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Phenotypic modulation of human articular chondrocytes by bistratene A.

European cells & materials (2003-10-17)
B J Gargiulo, P Cragg, J B Richardson, B A Ashton, W E Johnson
ABSTRACT

Chondrocytes undergo phenotypic alterations following extended periods in monolayer culture, i.e., they become bipolar and flattened, proliferate, and synthesise type I as opposed to type II collagen. This process has been termed chondrocyte dedifferentiation. Bistratene A is a macrolide polyether that specifically activates the delta isoform of protein kinase C (PKCdelta) in some cell types. Here, we show that dedifferentiated human articular chondrocytes became rounded and underwent cell growth arrest after treatment with bistratene A. In addition, bistratene A-treated chondrocytes became more immunopositive for type II collagen, but less immunopositive for type I collagen. These phenotypic changes were associated with a prior and extensive disruption of actin microfilaments and translocation of PKCdelta to the nuclear membrane. Concurrent treatments of chondrocytes with a specific inhibitor of PKCdelta, rottlerin, partially blocked the morphological effects of bistratene A.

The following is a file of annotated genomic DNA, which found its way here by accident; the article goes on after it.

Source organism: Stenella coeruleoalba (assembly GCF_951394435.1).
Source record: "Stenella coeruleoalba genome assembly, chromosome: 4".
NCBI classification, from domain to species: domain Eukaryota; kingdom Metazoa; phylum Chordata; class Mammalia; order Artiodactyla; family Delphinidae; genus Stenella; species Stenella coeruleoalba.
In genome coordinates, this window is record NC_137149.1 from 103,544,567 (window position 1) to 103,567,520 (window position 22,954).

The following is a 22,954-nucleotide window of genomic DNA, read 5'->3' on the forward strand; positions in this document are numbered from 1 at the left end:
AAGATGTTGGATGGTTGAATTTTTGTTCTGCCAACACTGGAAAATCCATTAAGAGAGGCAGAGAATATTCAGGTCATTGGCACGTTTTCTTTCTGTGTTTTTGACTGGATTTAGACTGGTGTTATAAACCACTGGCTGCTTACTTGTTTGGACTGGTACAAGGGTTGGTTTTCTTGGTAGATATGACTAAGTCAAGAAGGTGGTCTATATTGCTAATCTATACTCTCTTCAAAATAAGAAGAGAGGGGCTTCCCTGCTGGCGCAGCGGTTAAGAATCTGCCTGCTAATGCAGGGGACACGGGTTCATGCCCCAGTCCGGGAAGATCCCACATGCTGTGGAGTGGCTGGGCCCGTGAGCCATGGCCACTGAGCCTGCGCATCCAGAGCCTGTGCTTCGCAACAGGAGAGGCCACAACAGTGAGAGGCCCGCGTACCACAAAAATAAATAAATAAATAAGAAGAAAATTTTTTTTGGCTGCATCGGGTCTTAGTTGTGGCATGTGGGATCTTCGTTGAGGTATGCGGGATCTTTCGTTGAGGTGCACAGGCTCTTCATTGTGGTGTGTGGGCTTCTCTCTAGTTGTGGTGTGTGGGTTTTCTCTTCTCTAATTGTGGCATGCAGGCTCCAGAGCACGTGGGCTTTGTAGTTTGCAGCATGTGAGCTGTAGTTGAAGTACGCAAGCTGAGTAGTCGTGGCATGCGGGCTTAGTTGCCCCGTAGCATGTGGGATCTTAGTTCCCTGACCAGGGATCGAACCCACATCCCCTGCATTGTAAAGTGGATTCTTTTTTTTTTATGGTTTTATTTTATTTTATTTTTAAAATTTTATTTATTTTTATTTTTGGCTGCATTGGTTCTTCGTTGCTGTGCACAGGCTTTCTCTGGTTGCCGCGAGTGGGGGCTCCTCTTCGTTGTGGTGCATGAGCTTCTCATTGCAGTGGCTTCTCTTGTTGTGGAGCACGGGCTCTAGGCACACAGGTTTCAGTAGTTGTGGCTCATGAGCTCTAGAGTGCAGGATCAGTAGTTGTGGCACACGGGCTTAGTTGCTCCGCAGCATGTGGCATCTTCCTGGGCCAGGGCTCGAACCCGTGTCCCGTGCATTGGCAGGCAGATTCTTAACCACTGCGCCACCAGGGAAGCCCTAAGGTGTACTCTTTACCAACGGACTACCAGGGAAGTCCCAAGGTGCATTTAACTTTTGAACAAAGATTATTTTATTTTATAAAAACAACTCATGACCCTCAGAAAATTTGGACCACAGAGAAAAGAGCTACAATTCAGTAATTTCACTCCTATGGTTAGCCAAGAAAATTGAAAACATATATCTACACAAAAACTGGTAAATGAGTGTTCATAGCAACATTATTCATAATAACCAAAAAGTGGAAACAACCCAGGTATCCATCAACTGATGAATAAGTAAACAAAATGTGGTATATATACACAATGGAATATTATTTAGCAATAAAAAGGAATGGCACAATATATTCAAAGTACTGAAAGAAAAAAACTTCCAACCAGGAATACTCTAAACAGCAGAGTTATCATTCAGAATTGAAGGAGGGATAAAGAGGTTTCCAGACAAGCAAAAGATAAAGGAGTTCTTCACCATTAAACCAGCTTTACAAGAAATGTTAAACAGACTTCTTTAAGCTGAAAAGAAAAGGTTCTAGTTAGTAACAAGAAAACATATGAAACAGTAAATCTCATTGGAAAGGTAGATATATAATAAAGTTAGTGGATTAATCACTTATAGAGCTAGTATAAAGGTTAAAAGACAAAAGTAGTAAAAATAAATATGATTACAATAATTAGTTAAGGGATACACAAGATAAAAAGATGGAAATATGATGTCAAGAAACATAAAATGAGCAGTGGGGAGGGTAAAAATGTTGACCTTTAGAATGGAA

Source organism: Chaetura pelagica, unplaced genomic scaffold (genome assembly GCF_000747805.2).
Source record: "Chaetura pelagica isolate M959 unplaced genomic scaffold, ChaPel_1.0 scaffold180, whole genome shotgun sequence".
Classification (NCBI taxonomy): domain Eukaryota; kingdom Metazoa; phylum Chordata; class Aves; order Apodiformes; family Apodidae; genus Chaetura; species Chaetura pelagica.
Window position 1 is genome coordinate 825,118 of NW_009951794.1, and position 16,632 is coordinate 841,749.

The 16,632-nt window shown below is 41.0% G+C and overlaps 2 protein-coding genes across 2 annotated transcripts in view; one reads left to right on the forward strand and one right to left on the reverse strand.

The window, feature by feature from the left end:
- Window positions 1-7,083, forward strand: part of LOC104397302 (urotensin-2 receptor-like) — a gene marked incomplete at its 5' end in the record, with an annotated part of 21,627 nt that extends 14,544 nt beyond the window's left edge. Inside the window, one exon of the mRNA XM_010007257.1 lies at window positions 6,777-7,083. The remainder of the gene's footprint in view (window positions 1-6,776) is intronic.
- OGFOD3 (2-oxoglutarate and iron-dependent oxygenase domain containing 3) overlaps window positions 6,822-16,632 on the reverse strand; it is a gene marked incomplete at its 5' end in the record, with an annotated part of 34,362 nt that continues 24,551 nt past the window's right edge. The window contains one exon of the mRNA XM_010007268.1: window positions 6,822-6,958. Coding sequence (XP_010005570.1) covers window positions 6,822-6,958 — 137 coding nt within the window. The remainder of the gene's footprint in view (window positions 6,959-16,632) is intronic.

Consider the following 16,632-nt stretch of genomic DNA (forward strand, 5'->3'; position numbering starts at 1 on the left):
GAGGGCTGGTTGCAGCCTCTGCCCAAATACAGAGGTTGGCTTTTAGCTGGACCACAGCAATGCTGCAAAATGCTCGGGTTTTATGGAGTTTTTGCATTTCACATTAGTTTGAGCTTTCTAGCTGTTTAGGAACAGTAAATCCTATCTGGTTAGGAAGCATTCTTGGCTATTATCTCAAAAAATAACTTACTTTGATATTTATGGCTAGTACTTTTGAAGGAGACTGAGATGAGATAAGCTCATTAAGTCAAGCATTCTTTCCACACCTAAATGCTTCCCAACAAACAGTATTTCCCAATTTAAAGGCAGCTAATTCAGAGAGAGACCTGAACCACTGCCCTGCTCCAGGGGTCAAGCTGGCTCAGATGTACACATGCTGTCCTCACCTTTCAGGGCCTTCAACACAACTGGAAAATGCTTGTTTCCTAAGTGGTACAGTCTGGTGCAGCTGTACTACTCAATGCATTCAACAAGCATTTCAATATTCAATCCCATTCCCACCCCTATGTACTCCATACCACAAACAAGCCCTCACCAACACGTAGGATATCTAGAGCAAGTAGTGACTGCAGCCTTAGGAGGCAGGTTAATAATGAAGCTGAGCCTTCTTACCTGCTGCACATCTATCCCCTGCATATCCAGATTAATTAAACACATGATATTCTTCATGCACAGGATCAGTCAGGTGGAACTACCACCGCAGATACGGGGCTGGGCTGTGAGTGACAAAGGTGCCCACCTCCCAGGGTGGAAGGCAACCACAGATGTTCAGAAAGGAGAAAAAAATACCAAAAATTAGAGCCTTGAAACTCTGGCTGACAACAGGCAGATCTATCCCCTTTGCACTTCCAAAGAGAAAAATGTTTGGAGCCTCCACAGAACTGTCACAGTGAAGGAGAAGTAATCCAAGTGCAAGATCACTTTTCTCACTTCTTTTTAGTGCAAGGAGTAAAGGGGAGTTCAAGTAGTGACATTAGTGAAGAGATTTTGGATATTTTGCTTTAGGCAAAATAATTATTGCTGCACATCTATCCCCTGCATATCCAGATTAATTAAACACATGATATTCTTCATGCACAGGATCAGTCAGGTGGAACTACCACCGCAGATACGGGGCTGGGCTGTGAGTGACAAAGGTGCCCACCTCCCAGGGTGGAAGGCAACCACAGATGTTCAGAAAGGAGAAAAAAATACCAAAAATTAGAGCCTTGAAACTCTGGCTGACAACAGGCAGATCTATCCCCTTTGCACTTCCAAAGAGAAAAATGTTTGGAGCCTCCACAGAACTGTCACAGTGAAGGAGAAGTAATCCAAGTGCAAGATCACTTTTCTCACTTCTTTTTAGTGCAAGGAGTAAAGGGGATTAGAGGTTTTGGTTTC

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Deoxyribonuclease I from bovine pancreas, Standardized vial containing 2,000 Kunitz units of DNase I (D4527), vial of ≥0.25 mg total protein